10 travel technology and distribution trends
10 travel technology and distribution trends
05 DECEMBER 2013 11:13 AM
Technological advancement has continued undeterred, and hotel companies must keep pace to stay relevant, according to a recent PhoCusWright report. 

LONDON—Though travel demand in Europe stalled during the global recession, the pace of technological progress continued unabated. Those hotel and travel companies that seek success must either catch up or risk becoming irrelevant, according to a new report.
“If you want to be successful and grow and perform well, you really have to understand the technology and what’s out there,” said Cees Bosselaar, director of business development and a destination marketing specialist for PhoCusWright, who presented findings from the company’s “Travel innovation & technology trends: 2013 and beyond” report during the World Travel Market in London.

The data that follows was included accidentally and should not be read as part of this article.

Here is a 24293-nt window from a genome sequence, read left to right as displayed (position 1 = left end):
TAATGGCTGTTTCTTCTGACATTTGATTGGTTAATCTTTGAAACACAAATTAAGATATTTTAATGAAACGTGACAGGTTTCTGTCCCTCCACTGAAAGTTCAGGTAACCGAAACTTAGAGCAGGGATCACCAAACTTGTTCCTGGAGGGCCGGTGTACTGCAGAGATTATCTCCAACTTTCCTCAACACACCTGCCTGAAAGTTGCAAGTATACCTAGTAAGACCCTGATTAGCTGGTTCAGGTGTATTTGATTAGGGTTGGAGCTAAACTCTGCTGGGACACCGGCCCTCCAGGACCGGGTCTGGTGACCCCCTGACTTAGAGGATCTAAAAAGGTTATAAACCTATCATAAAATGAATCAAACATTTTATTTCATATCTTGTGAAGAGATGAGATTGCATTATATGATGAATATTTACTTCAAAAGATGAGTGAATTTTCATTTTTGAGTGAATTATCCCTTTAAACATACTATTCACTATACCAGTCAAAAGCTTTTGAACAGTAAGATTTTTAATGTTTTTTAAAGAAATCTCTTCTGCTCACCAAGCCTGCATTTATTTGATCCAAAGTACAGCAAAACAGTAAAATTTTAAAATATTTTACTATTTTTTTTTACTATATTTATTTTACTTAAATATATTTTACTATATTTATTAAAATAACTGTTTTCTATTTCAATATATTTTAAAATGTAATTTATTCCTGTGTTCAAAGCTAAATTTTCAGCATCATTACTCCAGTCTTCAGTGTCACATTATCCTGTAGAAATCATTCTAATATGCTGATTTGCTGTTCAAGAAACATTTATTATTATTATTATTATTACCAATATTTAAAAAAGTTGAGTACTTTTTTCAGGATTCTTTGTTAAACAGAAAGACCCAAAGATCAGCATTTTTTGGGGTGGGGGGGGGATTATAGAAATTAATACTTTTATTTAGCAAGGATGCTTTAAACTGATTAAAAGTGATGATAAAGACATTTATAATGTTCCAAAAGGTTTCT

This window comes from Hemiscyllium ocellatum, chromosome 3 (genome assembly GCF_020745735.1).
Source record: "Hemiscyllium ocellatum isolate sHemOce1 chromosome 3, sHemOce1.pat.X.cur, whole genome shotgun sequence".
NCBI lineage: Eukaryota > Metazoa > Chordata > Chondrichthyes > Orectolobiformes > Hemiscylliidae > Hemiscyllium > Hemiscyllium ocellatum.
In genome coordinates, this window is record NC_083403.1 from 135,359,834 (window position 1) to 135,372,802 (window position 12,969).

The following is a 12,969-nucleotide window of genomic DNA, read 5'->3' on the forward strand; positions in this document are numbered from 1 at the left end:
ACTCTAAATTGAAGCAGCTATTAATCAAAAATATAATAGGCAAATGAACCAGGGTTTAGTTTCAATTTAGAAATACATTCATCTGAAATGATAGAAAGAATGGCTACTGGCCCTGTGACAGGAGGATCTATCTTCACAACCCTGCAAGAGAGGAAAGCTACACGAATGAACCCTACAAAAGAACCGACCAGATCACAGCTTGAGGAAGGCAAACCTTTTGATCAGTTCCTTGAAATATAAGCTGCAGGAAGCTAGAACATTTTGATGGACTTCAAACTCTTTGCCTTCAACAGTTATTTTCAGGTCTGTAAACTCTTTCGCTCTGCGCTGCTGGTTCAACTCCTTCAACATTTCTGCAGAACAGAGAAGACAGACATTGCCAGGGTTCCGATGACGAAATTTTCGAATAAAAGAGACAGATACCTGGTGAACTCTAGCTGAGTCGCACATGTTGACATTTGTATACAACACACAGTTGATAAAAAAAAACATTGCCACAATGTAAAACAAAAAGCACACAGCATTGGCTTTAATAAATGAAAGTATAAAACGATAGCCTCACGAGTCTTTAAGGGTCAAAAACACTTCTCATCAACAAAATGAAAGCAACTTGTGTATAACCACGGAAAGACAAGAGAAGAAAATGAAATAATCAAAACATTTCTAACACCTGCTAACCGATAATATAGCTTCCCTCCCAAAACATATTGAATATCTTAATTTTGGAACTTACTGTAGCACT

There was not one game-changing advancement or trend but rather a confluence of subsequent shifts that are changing the overall environment, he said during a news conference. 
“Each of those trends, they should not be viewed individually but as a mosaic of interconnected trends and parts,” explained Florence Kaci, PhoCusWright’s director of sales for Europe, the Middle East and Africa and European market specialist. 
Following are the top 10 technology trends that will help hotel and travel companies leverage innovation in the coming year and beyond. 
1. New patterns of content challenge distribution
The old model of travel distribution, which saw large intermediaries—such as global distribution systems—aggregate content for booking, is being undermined by new models, Bosselaar said.